(8 December 2023) As the world observes Human Rights Day on December 10th, EPSU launched a new report commemorating the ten-year milestone of the Right2Water European Citizens Initiative (ECI), a groundbreaking movement that placed access to water at the forefront of the European political agenda.
"Water is life! Without it, we cannot survive. That is why access to water needs to be treated as a human right." In a global context where water scarcity is on the rise, the report emphasises the interconnectedness of the right to water with broader human rights principles. On this Human Rights Day, EPSU calls attention to the critical role that water plays in sustaining life and highlights the urgent need for collective action to safeguard this fundamental right.
The Right2Water ECI, launched in 2012, was a catalyst for significant shifts in the European water landscape. At a time when water privatisation loomed large, EPSU, along with a coalition of social movements and trade unions, successfully campaigned for water to be recognised as a public good, not a commodity for profit. The initiative collected nearly 2 million signatures, sending a powerful message for universal access to water and sanitation and leading to legislation such as the Drinking Water Directive (2020).
Despite the achievements, challenges persist. The report reveals that 48 million people in Europe lack access to piped water at home, while 31 million lack access to basic sanitation. Globally, 2.2 billion people face a similar plight. The concurrent COP28 discussions on climate change further underscore the need to address water scarcity and emphasise the report's call for urgent attention to trade unions and social movements.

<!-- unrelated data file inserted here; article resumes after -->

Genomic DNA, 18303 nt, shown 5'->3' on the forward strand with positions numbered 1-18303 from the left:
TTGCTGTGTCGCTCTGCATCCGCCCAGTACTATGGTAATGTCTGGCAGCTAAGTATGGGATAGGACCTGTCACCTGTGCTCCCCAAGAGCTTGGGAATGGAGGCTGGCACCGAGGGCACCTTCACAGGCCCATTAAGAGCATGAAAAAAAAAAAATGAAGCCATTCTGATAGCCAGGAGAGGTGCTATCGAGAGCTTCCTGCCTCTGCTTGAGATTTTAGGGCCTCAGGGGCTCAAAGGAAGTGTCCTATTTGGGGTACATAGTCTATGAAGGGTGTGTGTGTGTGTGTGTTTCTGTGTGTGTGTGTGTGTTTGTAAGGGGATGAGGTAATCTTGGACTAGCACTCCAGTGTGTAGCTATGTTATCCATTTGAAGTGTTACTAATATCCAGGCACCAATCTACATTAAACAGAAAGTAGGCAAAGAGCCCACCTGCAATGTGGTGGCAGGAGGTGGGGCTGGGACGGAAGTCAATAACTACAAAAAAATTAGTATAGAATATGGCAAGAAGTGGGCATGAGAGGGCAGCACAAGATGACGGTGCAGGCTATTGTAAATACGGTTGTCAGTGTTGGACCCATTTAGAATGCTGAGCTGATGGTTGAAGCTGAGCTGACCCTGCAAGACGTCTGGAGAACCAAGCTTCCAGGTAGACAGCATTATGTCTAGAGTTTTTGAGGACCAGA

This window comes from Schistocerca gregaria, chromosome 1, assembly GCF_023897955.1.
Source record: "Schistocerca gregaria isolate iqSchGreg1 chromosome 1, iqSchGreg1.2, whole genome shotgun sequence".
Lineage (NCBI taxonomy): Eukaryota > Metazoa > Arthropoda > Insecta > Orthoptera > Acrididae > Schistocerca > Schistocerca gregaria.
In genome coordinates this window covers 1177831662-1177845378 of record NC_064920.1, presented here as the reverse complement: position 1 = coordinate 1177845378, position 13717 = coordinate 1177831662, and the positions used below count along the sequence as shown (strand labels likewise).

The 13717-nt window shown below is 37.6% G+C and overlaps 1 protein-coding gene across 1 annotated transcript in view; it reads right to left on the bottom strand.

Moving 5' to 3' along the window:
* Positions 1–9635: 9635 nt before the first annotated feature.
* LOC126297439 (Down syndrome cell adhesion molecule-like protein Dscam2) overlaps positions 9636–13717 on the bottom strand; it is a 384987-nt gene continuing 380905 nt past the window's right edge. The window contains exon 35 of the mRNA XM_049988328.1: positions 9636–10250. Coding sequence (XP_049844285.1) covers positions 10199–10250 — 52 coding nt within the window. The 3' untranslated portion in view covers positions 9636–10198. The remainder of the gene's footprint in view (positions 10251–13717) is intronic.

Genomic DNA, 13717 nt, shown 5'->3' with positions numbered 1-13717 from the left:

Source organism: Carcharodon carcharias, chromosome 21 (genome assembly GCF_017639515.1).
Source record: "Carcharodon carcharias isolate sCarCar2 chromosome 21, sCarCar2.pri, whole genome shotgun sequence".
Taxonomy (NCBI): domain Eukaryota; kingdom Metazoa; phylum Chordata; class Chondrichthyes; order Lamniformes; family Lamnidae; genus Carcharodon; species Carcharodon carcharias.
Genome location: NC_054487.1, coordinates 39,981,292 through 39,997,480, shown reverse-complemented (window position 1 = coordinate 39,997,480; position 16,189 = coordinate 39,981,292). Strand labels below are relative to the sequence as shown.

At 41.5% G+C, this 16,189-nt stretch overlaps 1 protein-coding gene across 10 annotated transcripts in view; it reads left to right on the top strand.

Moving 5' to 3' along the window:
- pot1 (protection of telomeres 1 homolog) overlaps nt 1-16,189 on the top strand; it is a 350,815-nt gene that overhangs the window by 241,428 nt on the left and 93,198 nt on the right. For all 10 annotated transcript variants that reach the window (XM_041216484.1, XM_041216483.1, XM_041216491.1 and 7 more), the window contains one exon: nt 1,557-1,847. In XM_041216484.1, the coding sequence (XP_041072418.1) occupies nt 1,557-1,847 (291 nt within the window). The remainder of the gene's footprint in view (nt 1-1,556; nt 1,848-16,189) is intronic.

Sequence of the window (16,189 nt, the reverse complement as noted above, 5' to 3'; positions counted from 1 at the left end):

The conclusion of the report draws attention to ten critical lessons learned over the past decade:
- Universal access requires proper public financing.
- Sewage pollution demands environmental protection through public financing.
- Successful resistance against privatisation is essential for water justice.
- Remunicipalisation faces challenges when private companies embed in communities.
- Reversing water privatisation is possible, even in seemingly entrenched situations.
- Public utilities must avoid behaving like profit-oriented private companies abroad.
- Neo-colonial dynamics facilitate water privatisation in the Global South.
- Water grabbing intensifies with increasing scarcity, necessitating vigilant oversight.
- Bottled water exacerbates water marketisation and environmental degradation.
- The UN Global Conference on Water risks becoming a platform for further marketisation.
As world leaders convene at COP28 to address climate change's impact on water resources, EPSU urges action to protect water from financial markets and corporate interests. The report draws attention to the dangerous commodification of water, exemplified by its entry into commodity markets, and emphasises the need for an approach that prioritises equitable access over profit.